A LOUDER DESPERATION
On this quarantine Saturday, I am listening to Bill Withers, reading Arundhati Roy and thinking of Adrienne Rich’s poem “Prospective Immigrants Please Note.”
Roy writes in the Financial Times that “The Pandemic is a Portal” (April 3, 2020). She describes the horrible scenes in India days after their Prime Minister declared a lockdown. “The tragedy is immediate, real, epic and unfolding before our eyes. But it isn’t new. It is the wreckage of a train that has been careening down the track for years.”
And a few years ago she said: “People spend so much time mocking Trump or waiting for him to be impeached. And the danger with that kind of obsession with a single person is that you don’t see the system that produced him.”
This “system” is the “train that has been careening down the track for years,” which has been Roy’s consistent obsession. The oppressions we see and feel are not only particular outrages but the efflorescence of an underlying infection.
This is not like a giant asteroid randomly hitting the earth. This crisis, which is only picking up intensity and is nowhere near it’s peak, is a sign. It is a symptom that leaves us in search of a diagnosis.
Someone will make the argument to the contrary that this is indeed more like a random asteroid or like the Stock Market Crash of 1929. It’s a one-off; a unique and unrepeatable phenomenon. It could not have been predicted or prepared for. The argument will be that it does not pose any fundamental questions at all, merely questions of protocol, supply, and distribution.
Roy’s point is different (and she’s not alone in thinking this): the pandemic is a portal. She writes in the Financial Times essay: “Historically, pandemics have forced humans to break with the past and imagine their world anew. This one is no different. It is a portal, a gateway between one world and the next. We can choose to walk through it, dragging the carcasses of our prejudice and hatred, our avarice, our data banks, and dead ideas, our dead rivers, and smoky skies behind us. Or we can walk through lightly, with little luggage, ready to imagine another world. And ready to fight for it.”
Adrienne Rich, in her classic poem, envisioned our choice somewhat differently:
Either you will go through this door or you will not go through . . . The door itself makes no promises. It is only a door.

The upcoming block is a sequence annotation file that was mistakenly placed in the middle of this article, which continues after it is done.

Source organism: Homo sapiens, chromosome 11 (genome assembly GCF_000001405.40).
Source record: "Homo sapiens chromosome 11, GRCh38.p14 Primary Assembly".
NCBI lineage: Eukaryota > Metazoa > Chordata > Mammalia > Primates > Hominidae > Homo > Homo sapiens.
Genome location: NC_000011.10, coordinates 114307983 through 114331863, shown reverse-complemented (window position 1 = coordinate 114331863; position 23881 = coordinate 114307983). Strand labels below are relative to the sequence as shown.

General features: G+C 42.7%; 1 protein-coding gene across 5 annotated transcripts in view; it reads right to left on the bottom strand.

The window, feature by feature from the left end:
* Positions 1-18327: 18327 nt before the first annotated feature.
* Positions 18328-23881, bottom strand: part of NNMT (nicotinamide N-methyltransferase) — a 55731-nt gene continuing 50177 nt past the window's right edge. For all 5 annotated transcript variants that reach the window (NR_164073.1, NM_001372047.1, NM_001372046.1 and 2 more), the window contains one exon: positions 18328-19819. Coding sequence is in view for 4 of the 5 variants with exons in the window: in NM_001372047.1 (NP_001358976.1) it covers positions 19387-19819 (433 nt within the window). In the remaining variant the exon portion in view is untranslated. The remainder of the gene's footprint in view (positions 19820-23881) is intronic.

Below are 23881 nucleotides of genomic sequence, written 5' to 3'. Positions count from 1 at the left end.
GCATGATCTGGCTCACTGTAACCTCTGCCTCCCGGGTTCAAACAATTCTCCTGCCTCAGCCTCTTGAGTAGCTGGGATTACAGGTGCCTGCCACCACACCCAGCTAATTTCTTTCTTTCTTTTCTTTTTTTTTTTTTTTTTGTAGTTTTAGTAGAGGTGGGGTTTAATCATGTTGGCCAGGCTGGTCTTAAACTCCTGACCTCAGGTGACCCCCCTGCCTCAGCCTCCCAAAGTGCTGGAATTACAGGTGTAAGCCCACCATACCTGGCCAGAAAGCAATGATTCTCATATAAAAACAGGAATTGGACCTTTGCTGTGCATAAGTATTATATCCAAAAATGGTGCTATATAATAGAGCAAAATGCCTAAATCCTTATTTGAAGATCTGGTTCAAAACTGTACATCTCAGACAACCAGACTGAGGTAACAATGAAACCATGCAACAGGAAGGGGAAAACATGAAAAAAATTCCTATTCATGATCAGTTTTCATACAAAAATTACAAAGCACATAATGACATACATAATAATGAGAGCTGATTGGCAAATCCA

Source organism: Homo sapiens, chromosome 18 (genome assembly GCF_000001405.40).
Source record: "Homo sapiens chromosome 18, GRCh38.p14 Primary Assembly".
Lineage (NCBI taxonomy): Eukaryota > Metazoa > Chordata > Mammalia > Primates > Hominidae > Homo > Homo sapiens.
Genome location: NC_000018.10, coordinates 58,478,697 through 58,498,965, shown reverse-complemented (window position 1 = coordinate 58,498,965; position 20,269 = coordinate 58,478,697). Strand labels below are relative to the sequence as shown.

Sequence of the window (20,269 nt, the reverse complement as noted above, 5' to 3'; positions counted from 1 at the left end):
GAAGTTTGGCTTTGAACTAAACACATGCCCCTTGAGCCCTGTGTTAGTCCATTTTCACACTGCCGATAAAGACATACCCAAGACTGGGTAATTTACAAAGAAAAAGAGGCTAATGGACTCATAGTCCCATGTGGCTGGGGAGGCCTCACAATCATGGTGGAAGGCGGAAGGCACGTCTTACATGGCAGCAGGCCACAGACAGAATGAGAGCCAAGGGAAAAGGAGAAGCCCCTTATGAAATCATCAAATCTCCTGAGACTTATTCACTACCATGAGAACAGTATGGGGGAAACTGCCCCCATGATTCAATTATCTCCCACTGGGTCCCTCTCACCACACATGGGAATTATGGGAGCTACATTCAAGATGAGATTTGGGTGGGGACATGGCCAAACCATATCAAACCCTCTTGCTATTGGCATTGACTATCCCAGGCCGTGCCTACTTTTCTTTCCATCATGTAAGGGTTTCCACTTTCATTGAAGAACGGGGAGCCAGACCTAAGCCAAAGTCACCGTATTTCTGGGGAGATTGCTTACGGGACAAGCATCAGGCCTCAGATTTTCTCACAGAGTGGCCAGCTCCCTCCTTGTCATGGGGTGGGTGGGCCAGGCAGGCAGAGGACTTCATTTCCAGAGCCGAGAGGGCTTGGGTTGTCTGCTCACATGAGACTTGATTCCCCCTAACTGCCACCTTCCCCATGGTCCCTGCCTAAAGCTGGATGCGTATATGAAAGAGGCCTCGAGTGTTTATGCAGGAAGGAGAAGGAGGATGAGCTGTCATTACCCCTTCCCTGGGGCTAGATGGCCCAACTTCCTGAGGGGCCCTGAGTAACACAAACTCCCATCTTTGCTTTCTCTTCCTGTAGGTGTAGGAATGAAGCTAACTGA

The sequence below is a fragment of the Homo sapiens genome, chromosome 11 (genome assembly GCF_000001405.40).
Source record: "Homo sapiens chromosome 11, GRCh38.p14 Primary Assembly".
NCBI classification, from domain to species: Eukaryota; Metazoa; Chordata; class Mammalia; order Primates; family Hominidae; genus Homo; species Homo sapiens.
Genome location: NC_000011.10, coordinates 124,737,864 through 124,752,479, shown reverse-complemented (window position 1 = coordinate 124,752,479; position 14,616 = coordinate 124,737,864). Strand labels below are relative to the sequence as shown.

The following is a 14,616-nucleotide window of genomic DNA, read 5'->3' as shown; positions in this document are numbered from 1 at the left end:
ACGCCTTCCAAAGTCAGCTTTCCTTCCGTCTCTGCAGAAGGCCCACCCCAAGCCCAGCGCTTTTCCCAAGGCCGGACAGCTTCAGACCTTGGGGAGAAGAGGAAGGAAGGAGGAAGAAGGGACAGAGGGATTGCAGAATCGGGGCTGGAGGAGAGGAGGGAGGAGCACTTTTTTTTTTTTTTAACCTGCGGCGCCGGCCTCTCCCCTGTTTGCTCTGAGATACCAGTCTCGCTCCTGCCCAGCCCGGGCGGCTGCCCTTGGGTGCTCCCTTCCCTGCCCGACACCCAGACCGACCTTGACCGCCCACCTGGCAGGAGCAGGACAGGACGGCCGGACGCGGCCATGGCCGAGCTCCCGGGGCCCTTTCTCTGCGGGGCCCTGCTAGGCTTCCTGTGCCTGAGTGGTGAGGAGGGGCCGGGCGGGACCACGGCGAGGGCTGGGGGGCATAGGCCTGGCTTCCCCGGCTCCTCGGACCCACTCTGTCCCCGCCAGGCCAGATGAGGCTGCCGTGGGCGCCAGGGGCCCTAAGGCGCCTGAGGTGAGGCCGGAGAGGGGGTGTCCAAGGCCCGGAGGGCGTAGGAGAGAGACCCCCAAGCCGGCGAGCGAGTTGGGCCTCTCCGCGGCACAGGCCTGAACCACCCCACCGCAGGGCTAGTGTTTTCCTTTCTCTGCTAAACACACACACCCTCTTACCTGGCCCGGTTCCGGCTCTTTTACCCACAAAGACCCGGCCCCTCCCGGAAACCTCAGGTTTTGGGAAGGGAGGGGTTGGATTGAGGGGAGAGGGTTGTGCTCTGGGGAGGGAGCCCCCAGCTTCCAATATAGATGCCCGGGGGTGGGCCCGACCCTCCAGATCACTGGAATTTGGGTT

Post-pandemic, we will debate whether this crisis necessitates a transition or is merely a temporary breakdown. It is a question familiar to anyone who has had similar crises in their life. Is this a breakdown or a break-through?
Roy’s point is that the next transition is definite, and the question we face is how we negotiate it. We will go through it, dragging as much baggage as we can salvage from our contemporary impasse. Or will we do the relinquishment needed to pass through lightly. (“making it up as we go along” Pema Chodron said. See my Quarantine Essay #11).
“The whole globe is shook up, so what are you going to do when things fall apart? You’re either going to become more fundamentalist and try to hold things together, or you’re going to forsake the old ambitions and goals and live life as an experiment making it up as you go along.” – Pema Chodron (1997)
Rich is confronting us with the choice of whether we shall go through it at all, choosing whether to “risk” a transition or to “die bravely” this side of it.
The singer-songwriter Bill Withers died this week. Yesterday (with lots of time on my quarantine hands), I rewatched a 2009 documentary about his life titled “Still Bill.” It’s a delightful film, and it portrays him as a warm and wise human being. There are easily a dozen memorable quotes that I will want to remember. One of my favorites was about Thoreau:
“The mass of men lead lives of quiet desperation. I would like to know how it feels for my desperation to get louder.”
We were already in a desperate situation before this pandemic. Like Wily Coyote overrunning a cliff, I believe we have been hanging in midair awaiting the fall. The pandemic has now accelerated our descent. However, our problem is not only the presence of the pandemic but the absence of solid ground under our feet. The silent desperation of so many is sealing our fate.
“I would like to know how it feels for my desperation to get louder.”
To Adrienne Rich, this would be entering through the door and risking “remembering your name” (the revelation of who you are). To Arundhati Roy, this transition would require a relinquishment of “our prejudice and hatred, our avarice, our data banks, and dead ideas, our dead rivers and smoky skies behind us” so that we might imagine another world “and ready to fight for it.”
Today is the anniversary of Dr. King’s assassination fifty-two years ago. He died imagining another world and fighting for it.
This pandemic is presenting us with an opportunity. Let’s not miss it.
Raise your voice. Make your desperation louder.
Ric Hudgens, April 4, 2020, Chicago, IL